28 SES 13, Investigating the Capacity to Aspire
Throughout their lives, people experience transitions as a result of opportunities and structural constraints, as well as the outcome of individual agency. These transitions involve changes in identities (Ecclestone, Biesta & Hughes, 2010), namely in the reinforcement of identities as learners, as an outcome of education, training and work activities. These are transitions in specific domains of peoples’ lives, to which different meanings are given. In some situations these transitions follow the most common patterns of modernity, while in some others uncertainty of liquid modernity (Bauman, 2000) involves discontinuities of patterns. Owing to the character of such transitions, in some occasions transitions favour adaptation and social integration and in some others processes of emancipation and social change are more evident (Field, 2012ae 2012b).
For adults involved recognition of prior learning (RPL), the identification and reflection upon transitions were significant steps for the completion of this learning process based on a set of standards. This was the preferred “way of seeing RPL” (Harris, 1999) in Portugal and it was the most attended form of provision of adult basic education public policy from 2000 to 2011 within a trend of education and training for competitiveness (Guimarães, 2013). Learners involved in RPL had to write a portfolio including a biographical narrative and a bilan de compétences, namely of skills acquired throughout their lives. Based on these elements, adults could get a school education certification up until 12 years (the compulsory education path) and/or a professional qualification (in line with the European Qualification framework levels) after attending a form of provision that stressed the individualised character of education and training (Finger, Jansen & Wildemeersch, 1998).
This paper is based on the following questions:
- From the point of view of learners, what institutional constraints and opportunities were learners facing when building their biographical itineraries in what referred to limits and possibilities concealed by social structure? What learning was the outcome from these situations?
- From the point of view of learners, what institutional constraints and opportunities were learners benefiting from when building their biographical itineraries in what concerned limits and possibilities from individual agency? What learning was an outcome from these situations?
- What meanings were given by learners who attended recognition of prior learning to new knowledge and skills in the frame of transitions? How was this learning helpful for facing uncertain trends in life and work?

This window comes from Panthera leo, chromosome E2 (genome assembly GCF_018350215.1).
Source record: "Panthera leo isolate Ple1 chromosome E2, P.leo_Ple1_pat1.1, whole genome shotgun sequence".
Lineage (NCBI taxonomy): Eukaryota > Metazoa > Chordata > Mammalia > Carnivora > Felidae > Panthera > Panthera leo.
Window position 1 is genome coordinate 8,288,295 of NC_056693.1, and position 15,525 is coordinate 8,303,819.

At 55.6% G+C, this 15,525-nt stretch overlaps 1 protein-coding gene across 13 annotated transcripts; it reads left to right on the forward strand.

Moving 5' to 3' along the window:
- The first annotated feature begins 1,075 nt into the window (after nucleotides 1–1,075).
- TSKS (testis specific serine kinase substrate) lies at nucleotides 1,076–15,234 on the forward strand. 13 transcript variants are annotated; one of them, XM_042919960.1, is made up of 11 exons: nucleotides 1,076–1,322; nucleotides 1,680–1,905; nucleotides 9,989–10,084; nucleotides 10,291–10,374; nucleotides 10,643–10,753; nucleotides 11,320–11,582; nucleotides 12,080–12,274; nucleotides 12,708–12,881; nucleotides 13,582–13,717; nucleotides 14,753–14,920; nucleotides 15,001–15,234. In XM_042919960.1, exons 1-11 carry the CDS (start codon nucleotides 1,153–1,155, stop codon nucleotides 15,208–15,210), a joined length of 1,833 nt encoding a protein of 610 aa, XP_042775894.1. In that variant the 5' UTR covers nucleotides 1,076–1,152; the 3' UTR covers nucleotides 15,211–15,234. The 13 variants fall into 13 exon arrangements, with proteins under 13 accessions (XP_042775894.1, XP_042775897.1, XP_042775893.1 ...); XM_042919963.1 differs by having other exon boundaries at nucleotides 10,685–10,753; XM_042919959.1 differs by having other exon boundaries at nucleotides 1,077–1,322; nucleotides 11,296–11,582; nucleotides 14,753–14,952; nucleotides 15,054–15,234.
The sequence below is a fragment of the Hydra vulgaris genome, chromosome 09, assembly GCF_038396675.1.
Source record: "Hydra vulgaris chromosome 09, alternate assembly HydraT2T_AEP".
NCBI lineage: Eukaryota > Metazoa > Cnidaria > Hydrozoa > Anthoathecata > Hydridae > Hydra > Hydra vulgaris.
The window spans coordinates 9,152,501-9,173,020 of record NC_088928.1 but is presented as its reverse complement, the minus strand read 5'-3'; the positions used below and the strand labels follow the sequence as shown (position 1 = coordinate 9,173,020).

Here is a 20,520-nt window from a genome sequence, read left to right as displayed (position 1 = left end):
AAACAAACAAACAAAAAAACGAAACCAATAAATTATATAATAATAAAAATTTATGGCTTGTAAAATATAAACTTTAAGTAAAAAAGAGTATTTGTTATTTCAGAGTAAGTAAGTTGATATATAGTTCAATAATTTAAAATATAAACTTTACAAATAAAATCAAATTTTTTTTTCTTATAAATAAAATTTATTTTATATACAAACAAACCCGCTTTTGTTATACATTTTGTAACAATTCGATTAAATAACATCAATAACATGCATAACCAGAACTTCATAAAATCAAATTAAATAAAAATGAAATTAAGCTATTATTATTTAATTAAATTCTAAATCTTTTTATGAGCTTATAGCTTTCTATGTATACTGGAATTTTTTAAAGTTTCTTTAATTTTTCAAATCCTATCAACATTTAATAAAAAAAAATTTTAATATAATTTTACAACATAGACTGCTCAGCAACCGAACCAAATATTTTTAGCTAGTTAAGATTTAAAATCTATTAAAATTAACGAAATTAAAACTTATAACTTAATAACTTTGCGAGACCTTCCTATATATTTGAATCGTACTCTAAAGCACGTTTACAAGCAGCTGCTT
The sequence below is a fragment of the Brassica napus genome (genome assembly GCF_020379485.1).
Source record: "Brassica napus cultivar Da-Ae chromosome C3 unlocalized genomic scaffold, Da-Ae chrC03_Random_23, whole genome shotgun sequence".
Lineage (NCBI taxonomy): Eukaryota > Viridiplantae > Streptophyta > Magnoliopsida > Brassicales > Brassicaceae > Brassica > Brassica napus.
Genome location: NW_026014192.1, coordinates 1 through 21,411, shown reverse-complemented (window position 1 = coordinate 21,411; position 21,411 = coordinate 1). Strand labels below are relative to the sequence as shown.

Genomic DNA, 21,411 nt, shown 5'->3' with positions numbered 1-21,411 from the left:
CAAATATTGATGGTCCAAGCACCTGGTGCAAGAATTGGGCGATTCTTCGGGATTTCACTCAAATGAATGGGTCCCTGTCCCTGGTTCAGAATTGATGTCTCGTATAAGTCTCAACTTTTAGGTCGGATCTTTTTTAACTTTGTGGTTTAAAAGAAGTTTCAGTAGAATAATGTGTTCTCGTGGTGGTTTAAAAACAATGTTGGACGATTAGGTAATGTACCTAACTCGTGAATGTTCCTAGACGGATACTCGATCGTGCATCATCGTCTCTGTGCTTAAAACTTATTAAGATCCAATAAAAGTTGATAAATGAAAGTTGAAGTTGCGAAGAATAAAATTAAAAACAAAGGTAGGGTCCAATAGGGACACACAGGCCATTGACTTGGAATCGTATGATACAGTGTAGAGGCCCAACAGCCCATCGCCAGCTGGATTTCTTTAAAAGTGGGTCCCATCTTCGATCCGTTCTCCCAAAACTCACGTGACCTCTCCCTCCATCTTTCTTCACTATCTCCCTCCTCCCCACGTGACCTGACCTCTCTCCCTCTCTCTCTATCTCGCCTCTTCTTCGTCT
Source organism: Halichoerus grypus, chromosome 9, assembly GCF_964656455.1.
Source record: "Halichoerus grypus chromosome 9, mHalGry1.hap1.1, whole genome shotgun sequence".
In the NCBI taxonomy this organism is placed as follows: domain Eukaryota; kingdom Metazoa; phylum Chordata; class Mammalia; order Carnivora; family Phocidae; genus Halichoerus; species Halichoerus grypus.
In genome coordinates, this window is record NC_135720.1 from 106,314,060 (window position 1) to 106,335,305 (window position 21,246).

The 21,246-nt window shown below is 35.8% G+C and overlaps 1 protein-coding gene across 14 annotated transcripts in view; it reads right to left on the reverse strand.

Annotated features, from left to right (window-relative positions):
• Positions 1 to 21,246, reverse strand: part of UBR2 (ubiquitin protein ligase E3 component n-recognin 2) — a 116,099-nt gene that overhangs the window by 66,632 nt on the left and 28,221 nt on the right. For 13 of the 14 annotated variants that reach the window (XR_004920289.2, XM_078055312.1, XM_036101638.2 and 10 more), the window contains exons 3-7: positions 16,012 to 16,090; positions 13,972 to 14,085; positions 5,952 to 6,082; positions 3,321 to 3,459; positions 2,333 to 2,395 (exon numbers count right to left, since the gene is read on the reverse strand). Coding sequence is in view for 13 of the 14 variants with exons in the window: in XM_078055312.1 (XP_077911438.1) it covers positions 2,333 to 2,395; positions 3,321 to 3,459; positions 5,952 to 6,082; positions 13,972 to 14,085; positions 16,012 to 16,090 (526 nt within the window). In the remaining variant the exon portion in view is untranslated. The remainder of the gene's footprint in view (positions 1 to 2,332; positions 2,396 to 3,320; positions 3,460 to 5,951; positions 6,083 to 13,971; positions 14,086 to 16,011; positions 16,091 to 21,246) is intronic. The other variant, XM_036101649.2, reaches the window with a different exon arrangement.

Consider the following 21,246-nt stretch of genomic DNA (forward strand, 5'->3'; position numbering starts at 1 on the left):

Alheit, P. & Dausien, B. (2002). ‘The “double face” of lifelong learning: two analytical perspectives on a “silent revolution”’. Studies in the Education of Adults, Vol. 34, Nº. 1, pp. 3-22. Anderson, P.; Fejes, A. & Sandberg, F. (2013). Introducing research on recognition of prior learning. International Journal of Lifelong Education, Vol. 32, Issue 4, pp. 405-411. Antunes, F. & Guimarães, P. (2013). Recognition of prior learning: valuing learning through transitions for individual and collective purposes? Paper presented at the 7th Trienal ESREA Conference, 4-7 September 2013, Humboldt, University of Berlin, Berlim, Germany. Ávila, P. (2008). A Literacia dos Adultos. Competências-Chave na Sociedade do Conhecimento. Lisboa: CIES-ISCTE/Celta Editora. Bardin, L. (1977). Análise de Conteúdo. Lisboa: Edições 70. Bauman, Z. (2000). Liquid Modernity. Cambridge: Polity Press. Ecclestone, K.; Biesta, G. & Hughes, M. (Edts.) (2010). Transitions and Learning Through the Lifecourse. London e New York: Routledge. Field, J. (2012a). Transitions and lifelong learning: signposts, pathways, road closed? Lline, vol. XVII, 1/2012, pp. 5-11. Field, J. (2012b). Transitions in lifelong learning: public issues, private troubles, liminal identities. Studies for the Learning Society, 2/, pp. 4-11. Finger, M., Jansen, T. & Wildemeersch, D. (1998). Reconciling the irreconcilable? Adult and continuing education between personal development, corporate concerns and public responsibility. In Danny Wildemeersch, Mathias Finger and Theo Jansen, Edts., Adult Education and Social Responsibility. Reconciling the Irreconcilable? Frankfurt am Main: Peter Lang, pp. 1-26. Glastra, F. J. Hake, B. J. & Schedler, P. E. (2004). Lifelong learning as transitional learning. Adult Education Quarterly, vol. 54, n.º 4, pp. 291-307. Guimarães, Paula (2013). Reinterpreting lifelong learning: meanings of adult education policy in Portugual, 1999-2010. International Journal of Lifelong Education, Vol. 32, Nº. 2, pp. 135-14 . Harris, J. (1999). Ways of seeing the recognition of prior learning (RPL): What contribution can such practices make to social inclusion? Studies in the Education of Adults, 31(2), 124–139. Lima, L. C. (2005). ‘A Educação de Adultos em Portugal (1974-2004)’, in R. Canário and B. Cabrito (orgs.), Educação e Formação de Adultos. Mutações e Convergências. Lisboa: Educa, pp. 31-60. Mc Millan, J. H. & Schumacher, S. (2010). Research in Education: Evidence-Based Inquiry. Boston: Pearson.
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